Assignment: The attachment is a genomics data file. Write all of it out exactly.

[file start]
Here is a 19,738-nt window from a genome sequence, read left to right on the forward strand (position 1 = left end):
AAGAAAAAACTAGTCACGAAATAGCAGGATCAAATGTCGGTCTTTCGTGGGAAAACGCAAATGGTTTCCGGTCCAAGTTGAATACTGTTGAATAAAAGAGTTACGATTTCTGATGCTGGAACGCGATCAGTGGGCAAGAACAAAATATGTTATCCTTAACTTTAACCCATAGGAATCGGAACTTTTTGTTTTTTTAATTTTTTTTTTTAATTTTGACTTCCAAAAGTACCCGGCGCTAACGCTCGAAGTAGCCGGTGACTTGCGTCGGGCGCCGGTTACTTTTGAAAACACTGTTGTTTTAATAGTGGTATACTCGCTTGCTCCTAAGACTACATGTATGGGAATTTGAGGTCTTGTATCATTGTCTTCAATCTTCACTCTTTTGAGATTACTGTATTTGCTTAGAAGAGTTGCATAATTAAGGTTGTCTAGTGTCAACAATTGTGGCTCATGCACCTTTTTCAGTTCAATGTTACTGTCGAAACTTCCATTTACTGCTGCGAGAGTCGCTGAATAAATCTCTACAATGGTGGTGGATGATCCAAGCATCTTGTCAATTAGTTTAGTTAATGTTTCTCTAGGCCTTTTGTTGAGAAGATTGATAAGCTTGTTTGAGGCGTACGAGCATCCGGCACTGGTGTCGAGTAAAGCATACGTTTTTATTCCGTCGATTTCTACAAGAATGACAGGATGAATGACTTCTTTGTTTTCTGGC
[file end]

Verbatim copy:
Here is a 19,738-nt window from a genome sequence, read left to right on the forward strand (position 1 = left end):
AAGAAAAAACTAGTCACGAAATAGCAGGATCAAATGTCGGTCTTTCGTGGGAAAACGCAAATGGTTTCCGGTCCAAGTTGAATACTGTTGAATAAAAGAGTTACGATTTCTGATGCTGGAACGCGATCAGTGGGCAAGAACAAAATATGTTATCCTTAACTTTAACCCATAGGAATCGGAACTTTTTGTTTTTTTAATTTTTTTTTTTAATTTTGACTTCCAAAAGTACCCGGCGCTAACGCTCGAAGTAGCCGGTGACTTGCGTCGGGCGCCGGTTACTTTTGAAAACACTGTTGTTTTAATAGTGGTATACTCGCTTGCTCCTAAGACTACATGTATGGGAATTTGAGGTCTTGTATCATTGTCTTCAATCTTCACTCTTTTGAGATTACTGTATTTGCTTAGAAGAGTTGCATAATTAAGGTTGTCTAGTGTCAACAATTGTGGCTCATGCACCTTTTTCAGTTCAATGTTACTGTCGAAACTTCCATTTACTGCTGCGAGAGTCGCTGAATAAATCTCTACAATGGTGGTGGATGATCCAAGCATCTTGTCAATTAGTTTAGTTAATGTTTCTCTAGGCCTTTTGTTGAGAAGATTGATAAGCTTGTTTGAGGCGTACGAGCATCCGGCACTGGTGTCGAGTAAAGCATACGTTTTTATTCCGTCGATTTCTACAAGAATGACAGGATGAATGACTTCTTTGTTTTCTGGC